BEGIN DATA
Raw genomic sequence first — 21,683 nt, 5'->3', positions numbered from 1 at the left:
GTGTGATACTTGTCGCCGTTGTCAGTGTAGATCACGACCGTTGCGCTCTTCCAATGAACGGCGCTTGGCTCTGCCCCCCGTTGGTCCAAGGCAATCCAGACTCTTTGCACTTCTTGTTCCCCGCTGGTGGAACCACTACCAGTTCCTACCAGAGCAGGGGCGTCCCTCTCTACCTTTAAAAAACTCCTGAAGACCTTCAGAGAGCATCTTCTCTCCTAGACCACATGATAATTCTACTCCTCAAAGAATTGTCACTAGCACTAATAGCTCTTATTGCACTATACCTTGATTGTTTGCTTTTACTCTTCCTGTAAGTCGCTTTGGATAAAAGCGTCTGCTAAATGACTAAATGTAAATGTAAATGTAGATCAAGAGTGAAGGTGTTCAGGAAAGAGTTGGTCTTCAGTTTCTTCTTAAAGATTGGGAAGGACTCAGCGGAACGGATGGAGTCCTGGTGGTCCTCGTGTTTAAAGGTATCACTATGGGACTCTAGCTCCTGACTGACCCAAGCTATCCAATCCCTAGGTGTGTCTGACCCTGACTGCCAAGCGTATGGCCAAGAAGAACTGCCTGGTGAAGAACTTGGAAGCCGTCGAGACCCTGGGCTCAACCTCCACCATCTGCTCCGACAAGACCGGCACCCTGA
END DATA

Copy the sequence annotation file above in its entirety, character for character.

Raw genomic sequence first — 21,683 nt, 5'->3', positions numbered from 1 at the left:
GTGTGATACTTGTCGCCGTTGTCAGTGTAGATCACGACCGTTGCGCTCTTCCAATGAACGGCGCTTGGCTCTGCCCCCCGTTGGTCCAAGGCAATCCAGACTCTTTGCACTTCTTGTTCCCCGCTGGTGGAACCACTACCAGTTCCTACCAGAGCAGGGGCGTCCCTCTCTACCTTTAAAAAACTCCTGAAGACCTTCAGAGAGCATCTTCTCTCCTAGACCACATGATAATTCTACTCCTCAAAGAATTGTCACTAGCACTAATAGCTCTTATTGCACTATACCTTGATTGTTTGCTTTTACTCTTCCTGTAAGTCGCTTTGGATAAAAGCGTCTGCTAAATGACTAAATGTAAATGTAAATGTAGATCAAGAGTGAAGGTGTTCAGGAAAGAGTTGGTCTTCAGTTTCTTCTTAAAGATTGGGAAGGACTCAGCGGAACGGATGGAGTCCTGGTGGTCCTCGTGTTTAAAGGTATCACTATGGGACTCTAGCTCCTGACTGACCCAAGCTATCCAATCCCTAGGTGTGTCTGACCCTGACTGCCAAGCGTATGGCCAAGAAGAACTGCCTGGTGAAGAACTTGGAAGCCGTCGAGACCCTGGGCTCAACCTCCACCATCTGCTCCGACAAGACCGGCACCCTGA